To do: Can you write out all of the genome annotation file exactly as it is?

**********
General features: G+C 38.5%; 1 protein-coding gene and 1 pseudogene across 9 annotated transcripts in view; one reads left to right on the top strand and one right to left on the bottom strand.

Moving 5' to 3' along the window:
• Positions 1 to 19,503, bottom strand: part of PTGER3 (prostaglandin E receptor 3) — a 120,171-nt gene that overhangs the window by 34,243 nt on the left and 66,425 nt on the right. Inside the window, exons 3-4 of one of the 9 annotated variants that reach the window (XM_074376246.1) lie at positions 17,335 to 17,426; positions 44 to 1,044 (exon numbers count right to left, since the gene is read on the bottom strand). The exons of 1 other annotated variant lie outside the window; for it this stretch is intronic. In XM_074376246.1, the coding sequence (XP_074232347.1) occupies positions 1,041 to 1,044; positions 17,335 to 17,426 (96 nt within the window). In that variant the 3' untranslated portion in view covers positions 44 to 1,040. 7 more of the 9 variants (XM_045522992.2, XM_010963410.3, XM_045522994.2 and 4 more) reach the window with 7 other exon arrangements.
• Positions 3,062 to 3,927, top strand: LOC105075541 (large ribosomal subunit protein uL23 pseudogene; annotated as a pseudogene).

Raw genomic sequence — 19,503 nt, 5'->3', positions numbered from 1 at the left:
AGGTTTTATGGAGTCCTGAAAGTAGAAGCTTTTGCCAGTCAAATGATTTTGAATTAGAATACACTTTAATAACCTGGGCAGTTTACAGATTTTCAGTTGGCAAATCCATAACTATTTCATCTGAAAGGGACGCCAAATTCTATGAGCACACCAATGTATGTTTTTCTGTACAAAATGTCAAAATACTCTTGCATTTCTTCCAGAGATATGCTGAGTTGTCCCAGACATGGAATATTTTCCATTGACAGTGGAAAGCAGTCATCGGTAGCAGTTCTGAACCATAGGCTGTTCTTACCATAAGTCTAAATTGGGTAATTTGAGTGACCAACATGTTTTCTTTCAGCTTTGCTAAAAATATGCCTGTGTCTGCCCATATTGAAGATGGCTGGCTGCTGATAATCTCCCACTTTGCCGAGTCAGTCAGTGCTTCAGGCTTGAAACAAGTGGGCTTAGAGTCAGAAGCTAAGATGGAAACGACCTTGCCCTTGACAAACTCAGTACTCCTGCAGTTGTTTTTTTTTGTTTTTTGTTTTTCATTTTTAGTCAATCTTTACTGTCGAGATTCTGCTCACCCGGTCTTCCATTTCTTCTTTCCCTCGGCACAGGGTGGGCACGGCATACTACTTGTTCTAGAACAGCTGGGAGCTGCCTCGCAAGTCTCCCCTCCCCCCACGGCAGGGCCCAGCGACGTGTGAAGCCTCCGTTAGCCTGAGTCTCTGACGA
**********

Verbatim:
General features: G+C 38.5%; 1 protein-coding gene and 1 pseudogene across 9 annotated transcripts in view; one reads left to right on the top strand and one right to left on the bottom strand.

Moving 5' to 3' along the window:
• Positions 1 to 19,503, bottom strand: part of PTGER3 (prostaglandin E receptor 3) — a 120,171-nt gene that overhangs the window by 34,243 nt on the left and 66,425 nt on the right. Inside the window, exons 3-4 of one of the 9 annotated variants that reach the window (XM_074376246.1) lie at positions 17,335 to 17,426; positions 44 to 1,044 (exon numbers count right to left, since the gene is read on the bottom strand). The exons of 1 other annotated variant lie outside the window; for it this stretch is intronic. In XM_074376246.1, the coding sequence (XP_074232347.1) occupies positions 1,041 to 1,044; positions 17,335 to 17,426 (96 nt within the window). In that variant the 3' untranslated portion in view covers positions 44 to 1,040. 7 more of the 9 variants (XM_045522992.2, XM_010963410.3, XM_045522994.2 and 4 more) reach the window with 7 other exon arrangements.
• Positions 3,062 to 3,927, top strand: LOC105075541 (large ribosomal subunit protein uL23 pseudogene; annotated as a pseudogene).

Raw genomic sequence — 19,503 nt, 5'->3', positions numbered from 1 at the left:
AGGTTTTATGGAGTCCTGAAAGTAGAAGCTTTTGCCAGTCAAATGATTTTGAATTAGAATACACTTTAATAACCTGGGCAGTTTACAGATTTTCAGTTGGCAAATCCATAACTATTTCATCTGAAAGGGACGCCAAATTCTATGAGCACACCAATGTATGTTTTTCTGTACAAAATGTCAAAATACTCTTGCATTTCTTCCAGAGATATGCTGAGTTGTCCCAGACATGGAATATTTTCCATTGACAGTGGAAAGCAGTCATCGGTAGCAGTTCTGAACCATAGGCTGTTCTTACCATAAGTCTAAATTGGGTAATTTGAGTGACCAACATGTTTTCTTTCAGCTTTGCTAAAAATATGCCTGTGTCTGCCCATATTGAAGATGGCTGGCTGCTGATAATCTCCCACTTTGCCGAGTCAGTCAGTGCTTCAGGCTTGAAACAAGTGGGCTTAGAGTCAGAAGCTAAGATGGAAACGACCTTGCCCTTGACAAACTCAGTACTCCTGCAGTTGTTTTTTTTTGTTTTTTGTTTTTCATTTTTAGTCAATCTTTACTGTCGAGATTCTGCTCACCCGGTCTTCCATTTCTTCTTTCCCTCGGCACAGGGTGGGCACGGCATACTACTTGTTCTAGAACAGCTGGGAGCTGCCTCGCAAGTCTCCCCTCCCCCCACGGCAGGGCCCAGCGACGTGTGAAGCCTCCGTTAGCCTGAGTCTCTGACGA